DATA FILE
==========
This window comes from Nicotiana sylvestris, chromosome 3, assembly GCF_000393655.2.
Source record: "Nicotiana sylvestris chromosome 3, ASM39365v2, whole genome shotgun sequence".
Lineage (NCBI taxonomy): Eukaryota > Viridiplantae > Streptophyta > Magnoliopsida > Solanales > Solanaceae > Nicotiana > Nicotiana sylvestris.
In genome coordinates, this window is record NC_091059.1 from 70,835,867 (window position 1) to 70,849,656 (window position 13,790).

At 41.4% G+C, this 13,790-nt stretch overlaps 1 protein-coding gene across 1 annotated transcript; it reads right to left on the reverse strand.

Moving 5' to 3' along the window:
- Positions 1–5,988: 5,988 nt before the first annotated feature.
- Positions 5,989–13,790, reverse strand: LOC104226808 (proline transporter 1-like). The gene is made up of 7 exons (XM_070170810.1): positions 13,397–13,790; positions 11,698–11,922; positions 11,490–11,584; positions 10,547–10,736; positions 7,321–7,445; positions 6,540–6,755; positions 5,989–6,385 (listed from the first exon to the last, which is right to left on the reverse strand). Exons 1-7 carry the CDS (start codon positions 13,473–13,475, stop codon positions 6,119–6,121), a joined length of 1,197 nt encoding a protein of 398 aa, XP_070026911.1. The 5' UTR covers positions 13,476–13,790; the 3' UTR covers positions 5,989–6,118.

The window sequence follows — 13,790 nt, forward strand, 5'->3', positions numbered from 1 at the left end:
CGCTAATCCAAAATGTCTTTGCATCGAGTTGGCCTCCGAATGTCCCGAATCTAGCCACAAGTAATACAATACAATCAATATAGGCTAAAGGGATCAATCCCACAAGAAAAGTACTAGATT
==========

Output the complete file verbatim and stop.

This window comes from Nicotiana sylvestris, chromosome 3, assembly GCF_000393655.2.
Source record: "Nicotiana sylvestris chromosome 3, ASM39365v2, whole genome shotgun sequence".
Lineage (NCBI taxonomy): Eukaryota > Viridiplantae > Streptophyta > Magnoliopsida > Solanales > Solanaceae > Nicotiana > Nicotiana sylvestris.
In genome coordinates, this window is record NC_091059.1 from 70,835,867 (window position 1) to 70,849,656 (window position 13,790).

At 41.4% G+C, this 13,790-nt stretch overlaps 1 protein-coding gene across 1 annotated transcript; it reads right to left on the reverse strand.

Moving 5' to 3' along the window:
- Positions 1–5,988: 5,988 nt before the first annotated feature.
- Positions 5,989–13,790, reverse strand: LOC104226808 (proline transporter 1-like). The gene is made up of 7 exons (XM_070170810.1): positions 13,397–13,790; positions 11,698–11,922; positions 11,490–11,584; positions 10,547–10,736; positions 7,321–7,445; positions 6,540–6,755; positions 5,989–6,385 (listed from the first exon to the last, which is right to left on the reverse strand). Exons 1-7 carry the CDS (start codon positions 13,473–13,475, stop codon positions 6,119–6,121), a joined length of 1,197 nt encoding a protein of 398 aa, XP_070026911.1. The 5' UTR covers positions 13,476–13,790; the 3' UTR covers positions 5,989–6,118.

The window sequence follows — 13,790 nt, forward strand, 5'->3', positions numbered from 1 at the left end:
CGCTAATCCAAAATGTCTTTGCATCGAGTTGGCCTCCGAATGTCCCGAATCTAGCCACAAGTAATACAATACAATCAATATAGGCTAAAGGGATCAATCCCACAAGAAAAGTACTAGATT